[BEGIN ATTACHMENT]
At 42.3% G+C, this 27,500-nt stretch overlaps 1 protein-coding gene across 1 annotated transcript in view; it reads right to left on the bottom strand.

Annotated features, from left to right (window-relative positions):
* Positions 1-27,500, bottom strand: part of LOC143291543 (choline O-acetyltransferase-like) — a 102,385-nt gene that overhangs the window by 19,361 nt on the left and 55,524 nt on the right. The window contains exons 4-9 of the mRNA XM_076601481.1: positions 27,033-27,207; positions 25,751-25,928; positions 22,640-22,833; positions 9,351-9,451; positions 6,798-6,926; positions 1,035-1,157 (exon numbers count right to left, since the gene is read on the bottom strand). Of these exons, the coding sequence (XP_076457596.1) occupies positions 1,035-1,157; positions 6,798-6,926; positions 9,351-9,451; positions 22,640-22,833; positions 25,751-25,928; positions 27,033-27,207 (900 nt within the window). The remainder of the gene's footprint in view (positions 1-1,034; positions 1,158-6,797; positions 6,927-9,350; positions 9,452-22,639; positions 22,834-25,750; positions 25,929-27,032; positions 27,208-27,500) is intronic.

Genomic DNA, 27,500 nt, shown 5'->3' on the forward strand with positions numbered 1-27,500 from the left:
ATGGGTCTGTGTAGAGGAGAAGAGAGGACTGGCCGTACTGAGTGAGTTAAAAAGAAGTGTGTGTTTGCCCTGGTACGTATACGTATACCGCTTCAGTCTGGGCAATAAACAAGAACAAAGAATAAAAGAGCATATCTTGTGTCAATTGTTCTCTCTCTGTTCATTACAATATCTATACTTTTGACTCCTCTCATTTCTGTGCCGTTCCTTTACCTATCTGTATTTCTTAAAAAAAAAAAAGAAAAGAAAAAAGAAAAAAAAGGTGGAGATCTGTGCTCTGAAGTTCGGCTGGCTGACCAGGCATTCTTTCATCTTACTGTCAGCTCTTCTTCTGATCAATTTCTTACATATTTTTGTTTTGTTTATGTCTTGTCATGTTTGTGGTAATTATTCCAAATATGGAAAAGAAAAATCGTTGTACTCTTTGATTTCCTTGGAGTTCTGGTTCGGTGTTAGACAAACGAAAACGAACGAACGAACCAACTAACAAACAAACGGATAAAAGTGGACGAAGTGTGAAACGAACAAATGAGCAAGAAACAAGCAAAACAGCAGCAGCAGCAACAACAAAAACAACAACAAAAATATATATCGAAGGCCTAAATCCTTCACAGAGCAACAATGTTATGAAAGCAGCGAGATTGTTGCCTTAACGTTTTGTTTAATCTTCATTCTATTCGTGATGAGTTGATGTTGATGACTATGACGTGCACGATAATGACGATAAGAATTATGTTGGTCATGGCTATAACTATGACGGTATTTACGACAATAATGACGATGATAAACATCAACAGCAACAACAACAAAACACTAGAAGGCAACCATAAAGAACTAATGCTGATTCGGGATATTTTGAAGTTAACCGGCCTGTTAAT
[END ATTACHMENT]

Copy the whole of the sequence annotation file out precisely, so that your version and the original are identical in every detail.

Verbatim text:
At 42.3% G+C, this 27,500-nt stretch overlaps 1 protein-coding gene across 1 annotated transcript in view; it reads right to left on the bottom strand.

Annotated features, from left to right (window-relative positions):
* Positions 1-27,500, bottom strand: part of LOC143291543 (choline O-acetyltransferase-like) — a 102,385-nt gene that overhangs the window by 19,361 nt on the left and 55,524 nt on the right. The window contains exons 4-9 of the mRNA XM_076601481.1: positions 27,033-27,207; positions 25,751-25,928; positions 22,640-22,833; positions 9,351-9,451; positions 6,798-6,926; positions 1,035-1,157 (exon numbers count right to left, since the gene is read on the bottom strand). Of these exons, the coding sequence (XP_076457596.1) occupies positions 1,035-1,157; positions 6,798-6,926; positions 9,351-9,451; positions 22,640-22,833; positions 25,751-25,928; positions 27,033-27,207 (900 nt within the window). The remainder of the gene's footprint in view (positions 1-1,034; positions 1,158-6,797; positions 6,927-9,350; positions 9,452-22,639; positions 22,834-25,750; positions 25,929-27,032; positions 27,208-27,500) is intronic.

Genomic DNA, 27,500 nt, shown 5'->3' on the forward strand with positions numbered 1-27,500 from the left:
ATGGGTCTGTGTAGAGGAGAAGAGAGGACTGGCCGTACTGAGTGAGTTAAAAAGAAGTGTGTGTTTGCCCTGGTACGTATACGTATACCGCTTCAGTCTGGGCAATAAACAAGAACAAAGAATAAAAGAGCATATCTTGTGTCAATTGTTCTCTCTCTGTTCATTACAATATCTATACTTTTGACTCCTCTCATTTCTGTGCCGTTCCTTTACCTATCTGTATTTCTTAAAAAAAAAAAAGAAAAGAAAAAAGAAAAAAAAGGTGGAGATCTGTGCTCTGAAGTTCGGCTGGCTGACCAGGCATTCTTTCATCTTACTGTCAGCTCTTCTTCTGATCAATTTCTTACATATTTTTGTTTTGTTTATGTCTTGTCATGTTTGTGGTAATTATTCCAAATATGGAAAAGAAAAATCGTTGTACTCTTTGATTTCCTTGGAGTTCTGGTTCGGTGTTAGACAAACGAAAACGAACGAACGAACCAACTAACAAACAAACGGATAAAAGTGGACGAAGTGTGAAACGAACAAATGAGCAAGAAACAAGCAAAACAGCAGCAGCAGCAACAACAAAAACAACAACAAAAATATATATCGAAGGCCTAAATCCTTCACAGAGCAACAATGTTATGAAAGCAGCGAGATTGTTGCCTTAACGTTTTGTTTAATCTTCATTCTATTCGTGATGAGTTGATGTTGATGACTATGACGTGCACGATAATGACGATAAGAATTATGTTGGTCATGGCTATAACTATGACGGTATTTACGACAATAATGACGATGATAAACATCAACAGCAACAACAACAAAACACTAGAAGGCAACCATAAAGAACTAATGCTGATTCGGGATATTTTGAAGTTAACCGGCCTGTTAAT